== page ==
In May, medical student Nicholas Volpe spent a morning walking in the shoes of nurses, who he will work closely with during his clerkships, and throughout his career as a physician.
During the Nursing Role Learning Experience, third-year medical students shadow nurses one-on-one at Northwestern Memorial Hospital (NMH), gaining a deeper understanding of the role of nurses in patient care and building critical communication skills before heading into clerkships.
“For me, it was so valuable to invest time in understanding the wide scope of nurses’ role in the hospital. Seeing how they make things happen for patients in real time is something we can’t get from our textbooks,” Volpe said.
The unique Nursing Role Learning Experience, now in its second year, is the brainchild of Stephanie Radtke, BSN, RN, CMSRN, and Sarah Cummins, BSN, RN, CMSRN — two nurses at NMH who noticed gaps in nurse-physician communication and created the program as part of a quality improvement project.
“It’s really important for patients to see that their healthcare team is all on the same page. We wanted to create a shadow experience for medical students to not only understand what we do but also learn how we can communicate together as a team,” explained Radtke, a clinical coordinator of Trauma, Urology, Vascular at NMH. “This experience helps to break the ice for students and set up a direct line of communication before they even become residents.”
Patricia Garcia, MD, MPH, ’91 GME, associate dean for Curriculum, notes that such interprofessional education is paramount for medical students.
“Teamwork is the foundation of outstanding patient care, so the more we can help acculturate and educate our students as part of teams, the better,” said Garcia, also a professor of Medical Education and of Obstetrics and Gynecology in the Division of Maternal-Fetal Medicine. “We look forward to more involvement of nurses in our medical school curriculum.”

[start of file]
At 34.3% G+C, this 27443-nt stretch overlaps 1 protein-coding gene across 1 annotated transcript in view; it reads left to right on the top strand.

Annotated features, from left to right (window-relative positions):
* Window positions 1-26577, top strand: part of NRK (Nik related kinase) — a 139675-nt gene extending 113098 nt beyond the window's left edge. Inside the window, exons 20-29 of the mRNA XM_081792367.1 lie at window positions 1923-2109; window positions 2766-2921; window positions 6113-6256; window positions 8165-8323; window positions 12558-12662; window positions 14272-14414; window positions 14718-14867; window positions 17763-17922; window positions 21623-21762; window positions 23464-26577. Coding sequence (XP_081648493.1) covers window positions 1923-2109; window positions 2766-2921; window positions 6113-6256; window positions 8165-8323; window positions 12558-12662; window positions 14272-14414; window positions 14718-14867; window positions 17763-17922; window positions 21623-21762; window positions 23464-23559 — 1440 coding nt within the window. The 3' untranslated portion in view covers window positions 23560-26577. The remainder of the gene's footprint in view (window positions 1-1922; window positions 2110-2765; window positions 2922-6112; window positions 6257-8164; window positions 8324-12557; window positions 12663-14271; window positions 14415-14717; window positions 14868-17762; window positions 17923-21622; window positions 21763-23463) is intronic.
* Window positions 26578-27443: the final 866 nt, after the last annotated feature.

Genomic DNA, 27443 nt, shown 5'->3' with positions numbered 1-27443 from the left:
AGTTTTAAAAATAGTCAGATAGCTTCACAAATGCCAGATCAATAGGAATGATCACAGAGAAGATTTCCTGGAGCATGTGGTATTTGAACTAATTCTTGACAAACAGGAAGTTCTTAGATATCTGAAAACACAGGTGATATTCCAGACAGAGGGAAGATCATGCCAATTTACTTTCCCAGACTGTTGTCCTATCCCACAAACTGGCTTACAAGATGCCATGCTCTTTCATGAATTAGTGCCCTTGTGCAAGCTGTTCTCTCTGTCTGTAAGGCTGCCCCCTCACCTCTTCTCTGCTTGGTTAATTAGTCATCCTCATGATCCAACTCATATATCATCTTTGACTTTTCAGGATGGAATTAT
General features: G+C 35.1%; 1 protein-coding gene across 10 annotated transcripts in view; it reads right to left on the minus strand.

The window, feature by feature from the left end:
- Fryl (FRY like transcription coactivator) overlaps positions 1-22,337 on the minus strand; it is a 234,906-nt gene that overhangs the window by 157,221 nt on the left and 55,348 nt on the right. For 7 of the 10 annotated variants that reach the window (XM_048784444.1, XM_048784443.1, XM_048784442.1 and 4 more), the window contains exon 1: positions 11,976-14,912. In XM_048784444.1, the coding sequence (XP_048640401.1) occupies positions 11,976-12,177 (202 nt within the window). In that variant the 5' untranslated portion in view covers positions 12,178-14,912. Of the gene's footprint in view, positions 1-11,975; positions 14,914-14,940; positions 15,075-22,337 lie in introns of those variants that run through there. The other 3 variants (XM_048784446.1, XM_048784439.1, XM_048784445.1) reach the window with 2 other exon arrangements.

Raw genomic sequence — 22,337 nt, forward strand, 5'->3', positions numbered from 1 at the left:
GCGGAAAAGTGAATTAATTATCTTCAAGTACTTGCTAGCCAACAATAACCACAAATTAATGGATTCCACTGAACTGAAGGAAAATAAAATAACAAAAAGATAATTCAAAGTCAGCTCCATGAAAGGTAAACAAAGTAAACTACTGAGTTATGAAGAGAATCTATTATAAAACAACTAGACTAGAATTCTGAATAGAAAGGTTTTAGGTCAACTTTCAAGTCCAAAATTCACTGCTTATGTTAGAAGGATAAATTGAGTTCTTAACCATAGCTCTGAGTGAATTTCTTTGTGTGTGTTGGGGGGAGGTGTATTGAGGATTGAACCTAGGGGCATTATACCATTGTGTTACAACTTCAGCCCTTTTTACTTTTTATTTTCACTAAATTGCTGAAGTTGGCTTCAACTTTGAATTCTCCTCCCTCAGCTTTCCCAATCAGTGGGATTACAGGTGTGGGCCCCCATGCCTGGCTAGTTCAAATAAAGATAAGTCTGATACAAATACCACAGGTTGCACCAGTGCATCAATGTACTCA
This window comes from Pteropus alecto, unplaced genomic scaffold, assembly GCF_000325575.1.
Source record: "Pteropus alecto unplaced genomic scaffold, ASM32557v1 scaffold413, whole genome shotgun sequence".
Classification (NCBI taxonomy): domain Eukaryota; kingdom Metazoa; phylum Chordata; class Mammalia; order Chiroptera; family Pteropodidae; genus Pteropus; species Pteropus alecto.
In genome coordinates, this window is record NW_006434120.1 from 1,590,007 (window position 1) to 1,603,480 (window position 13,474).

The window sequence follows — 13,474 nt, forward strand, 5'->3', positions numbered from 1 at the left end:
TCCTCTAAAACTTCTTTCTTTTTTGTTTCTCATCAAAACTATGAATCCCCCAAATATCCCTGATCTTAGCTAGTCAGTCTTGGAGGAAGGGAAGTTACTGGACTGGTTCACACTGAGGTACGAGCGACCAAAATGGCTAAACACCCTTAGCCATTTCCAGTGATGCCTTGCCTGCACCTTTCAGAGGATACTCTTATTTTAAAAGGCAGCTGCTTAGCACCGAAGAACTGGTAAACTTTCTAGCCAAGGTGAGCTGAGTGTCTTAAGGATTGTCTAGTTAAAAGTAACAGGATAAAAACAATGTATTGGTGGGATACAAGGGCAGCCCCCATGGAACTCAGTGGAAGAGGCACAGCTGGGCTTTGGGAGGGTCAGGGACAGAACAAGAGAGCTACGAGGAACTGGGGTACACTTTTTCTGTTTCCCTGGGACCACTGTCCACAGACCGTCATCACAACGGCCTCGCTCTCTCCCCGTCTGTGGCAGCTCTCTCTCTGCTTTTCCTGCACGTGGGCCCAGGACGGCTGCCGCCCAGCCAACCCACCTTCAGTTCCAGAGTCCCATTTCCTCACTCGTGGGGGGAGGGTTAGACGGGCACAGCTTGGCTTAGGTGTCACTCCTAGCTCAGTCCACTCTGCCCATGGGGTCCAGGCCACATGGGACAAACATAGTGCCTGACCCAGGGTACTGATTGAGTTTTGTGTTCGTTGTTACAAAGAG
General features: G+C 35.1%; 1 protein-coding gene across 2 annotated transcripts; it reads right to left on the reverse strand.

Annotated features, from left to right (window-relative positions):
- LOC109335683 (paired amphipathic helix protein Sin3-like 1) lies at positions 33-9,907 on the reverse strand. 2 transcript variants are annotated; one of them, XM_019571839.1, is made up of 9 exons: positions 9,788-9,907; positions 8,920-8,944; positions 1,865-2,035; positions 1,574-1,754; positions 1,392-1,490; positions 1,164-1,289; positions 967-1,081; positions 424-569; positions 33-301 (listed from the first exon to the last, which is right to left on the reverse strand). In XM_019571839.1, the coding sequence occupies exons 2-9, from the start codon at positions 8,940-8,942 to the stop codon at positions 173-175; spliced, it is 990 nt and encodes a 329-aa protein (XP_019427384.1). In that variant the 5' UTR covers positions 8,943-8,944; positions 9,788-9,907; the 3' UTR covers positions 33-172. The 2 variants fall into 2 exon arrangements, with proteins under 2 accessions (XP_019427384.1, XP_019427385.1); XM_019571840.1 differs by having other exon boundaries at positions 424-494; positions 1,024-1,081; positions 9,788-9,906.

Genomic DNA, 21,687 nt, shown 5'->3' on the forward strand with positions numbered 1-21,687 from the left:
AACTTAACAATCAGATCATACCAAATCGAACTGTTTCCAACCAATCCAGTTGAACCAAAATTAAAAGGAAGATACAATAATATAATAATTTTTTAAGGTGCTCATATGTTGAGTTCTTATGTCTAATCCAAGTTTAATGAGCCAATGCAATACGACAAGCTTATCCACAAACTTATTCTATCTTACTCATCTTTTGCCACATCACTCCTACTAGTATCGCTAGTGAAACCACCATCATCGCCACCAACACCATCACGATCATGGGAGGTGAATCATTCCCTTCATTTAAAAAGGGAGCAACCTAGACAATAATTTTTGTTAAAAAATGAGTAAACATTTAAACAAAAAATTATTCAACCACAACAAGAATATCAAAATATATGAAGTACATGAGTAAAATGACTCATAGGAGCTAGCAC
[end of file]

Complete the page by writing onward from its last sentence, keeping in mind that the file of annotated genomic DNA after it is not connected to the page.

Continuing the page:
Surveys administrated to both nurses and medical students after the experience have been overwhelmingly positive, Radtke said.
“This has been eye-opening for a lot of students — to see what nurses actually do on a day-to-day basis, how many different patients he or she might be caring for, and the multiple disciplines that a nurse works with to take care of a patient, from physical therapy to nutrition,” she said.
Radtke says that shadowing the nurses also helps medical students become more comfortable with the ins and outs of the hospital before entering clerkship; the experience has since taken the place of the third-year students’ hospital orientation.
“It’s great for medical students to have somebody who works on the wards all the time show them basic things — like how to work a bed or silence an IV pump without turning it off —which can cause anxiety early on,” Radtke said.
Third-year medical student Adeolu Ilesanmi agrees that the Nursing Role Learning Experience has helped to ease the transition to clerkships.
“Having the opportunity to gain some insight into the complexities and nuances of the nurses’ role in the healthcare team was invaluable, especially before beginning rotations,” Ilesanmi said. “I feel like I’ll be able to find a lot of support and guidance from the nurse I end up working alongside, and for that I’m extremely grateful.”